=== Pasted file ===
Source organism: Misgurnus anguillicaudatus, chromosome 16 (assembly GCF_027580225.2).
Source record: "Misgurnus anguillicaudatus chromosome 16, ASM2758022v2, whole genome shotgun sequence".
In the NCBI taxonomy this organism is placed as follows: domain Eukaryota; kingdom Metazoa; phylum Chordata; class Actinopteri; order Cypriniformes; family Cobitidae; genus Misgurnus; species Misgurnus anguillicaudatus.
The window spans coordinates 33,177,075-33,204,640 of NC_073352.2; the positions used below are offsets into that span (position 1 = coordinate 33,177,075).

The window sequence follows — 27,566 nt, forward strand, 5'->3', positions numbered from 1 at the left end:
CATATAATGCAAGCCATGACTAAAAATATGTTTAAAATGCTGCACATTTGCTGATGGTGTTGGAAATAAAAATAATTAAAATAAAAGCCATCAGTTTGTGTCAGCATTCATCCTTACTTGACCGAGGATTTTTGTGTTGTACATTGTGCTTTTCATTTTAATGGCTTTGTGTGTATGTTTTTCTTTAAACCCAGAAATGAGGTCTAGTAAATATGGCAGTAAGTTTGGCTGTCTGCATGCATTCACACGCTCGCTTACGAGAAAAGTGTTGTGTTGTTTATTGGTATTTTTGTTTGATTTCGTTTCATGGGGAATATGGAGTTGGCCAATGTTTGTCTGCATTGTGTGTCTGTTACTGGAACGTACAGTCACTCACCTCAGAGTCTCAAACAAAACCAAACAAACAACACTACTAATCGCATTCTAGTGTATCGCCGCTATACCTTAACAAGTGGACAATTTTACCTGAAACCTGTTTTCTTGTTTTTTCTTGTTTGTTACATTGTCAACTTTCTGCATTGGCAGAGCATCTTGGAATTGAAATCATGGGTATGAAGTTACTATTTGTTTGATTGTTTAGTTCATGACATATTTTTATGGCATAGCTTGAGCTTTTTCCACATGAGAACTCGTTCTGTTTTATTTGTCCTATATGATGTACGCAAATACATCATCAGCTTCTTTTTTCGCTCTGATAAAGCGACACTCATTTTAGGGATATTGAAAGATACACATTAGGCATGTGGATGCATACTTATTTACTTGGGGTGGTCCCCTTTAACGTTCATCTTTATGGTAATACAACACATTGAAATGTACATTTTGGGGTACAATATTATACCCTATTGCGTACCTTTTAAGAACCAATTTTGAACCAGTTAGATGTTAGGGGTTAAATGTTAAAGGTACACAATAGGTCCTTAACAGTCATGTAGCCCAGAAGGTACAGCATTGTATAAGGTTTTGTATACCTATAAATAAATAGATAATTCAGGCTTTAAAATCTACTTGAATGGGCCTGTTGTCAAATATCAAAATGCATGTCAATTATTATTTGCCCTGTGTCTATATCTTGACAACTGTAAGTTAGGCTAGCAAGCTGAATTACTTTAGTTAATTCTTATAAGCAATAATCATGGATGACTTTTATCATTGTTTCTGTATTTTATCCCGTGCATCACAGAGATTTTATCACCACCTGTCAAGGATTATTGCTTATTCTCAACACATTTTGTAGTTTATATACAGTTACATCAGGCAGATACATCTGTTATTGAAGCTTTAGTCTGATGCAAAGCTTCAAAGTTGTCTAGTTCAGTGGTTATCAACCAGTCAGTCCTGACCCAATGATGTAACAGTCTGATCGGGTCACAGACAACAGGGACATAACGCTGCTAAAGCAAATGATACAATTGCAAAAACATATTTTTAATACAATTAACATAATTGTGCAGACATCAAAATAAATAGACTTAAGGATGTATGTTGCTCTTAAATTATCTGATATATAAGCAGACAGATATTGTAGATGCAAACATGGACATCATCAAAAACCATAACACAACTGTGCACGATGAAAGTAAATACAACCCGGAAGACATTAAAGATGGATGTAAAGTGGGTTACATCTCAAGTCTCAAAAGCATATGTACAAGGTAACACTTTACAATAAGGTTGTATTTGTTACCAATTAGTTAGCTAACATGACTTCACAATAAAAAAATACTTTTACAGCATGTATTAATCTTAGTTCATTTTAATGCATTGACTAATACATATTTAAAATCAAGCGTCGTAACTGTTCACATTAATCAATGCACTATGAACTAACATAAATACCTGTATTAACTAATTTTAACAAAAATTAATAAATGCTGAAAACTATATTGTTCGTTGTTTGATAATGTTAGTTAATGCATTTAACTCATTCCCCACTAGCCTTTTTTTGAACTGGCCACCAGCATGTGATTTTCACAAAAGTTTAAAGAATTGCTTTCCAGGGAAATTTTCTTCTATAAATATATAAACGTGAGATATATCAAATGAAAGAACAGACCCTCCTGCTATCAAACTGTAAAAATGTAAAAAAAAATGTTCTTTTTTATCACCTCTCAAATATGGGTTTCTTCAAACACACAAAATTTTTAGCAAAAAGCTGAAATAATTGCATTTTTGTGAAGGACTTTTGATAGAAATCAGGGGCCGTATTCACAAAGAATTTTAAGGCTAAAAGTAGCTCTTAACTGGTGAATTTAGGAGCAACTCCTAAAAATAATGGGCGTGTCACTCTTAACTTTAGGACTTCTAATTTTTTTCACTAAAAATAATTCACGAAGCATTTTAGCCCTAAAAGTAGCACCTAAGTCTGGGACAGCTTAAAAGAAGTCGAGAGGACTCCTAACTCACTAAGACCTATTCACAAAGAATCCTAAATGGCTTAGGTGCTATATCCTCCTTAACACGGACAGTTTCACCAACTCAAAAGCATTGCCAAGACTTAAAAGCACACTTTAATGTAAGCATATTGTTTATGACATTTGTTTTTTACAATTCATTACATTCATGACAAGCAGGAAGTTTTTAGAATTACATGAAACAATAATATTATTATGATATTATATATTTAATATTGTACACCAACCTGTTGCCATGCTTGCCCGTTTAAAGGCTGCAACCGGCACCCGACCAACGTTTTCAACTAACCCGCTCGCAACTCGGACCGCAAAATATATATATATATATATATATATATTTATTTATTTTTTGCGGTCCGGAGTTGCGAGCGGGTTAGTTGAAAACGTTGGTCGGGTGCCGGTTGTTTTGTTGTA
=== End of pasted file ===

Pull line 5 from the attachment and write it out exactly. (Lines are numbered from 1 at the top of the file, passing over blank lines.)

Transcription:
The window sequence follows — 27,566 nt, forward strand, 5'->3', positions numbered from 1 at the left end: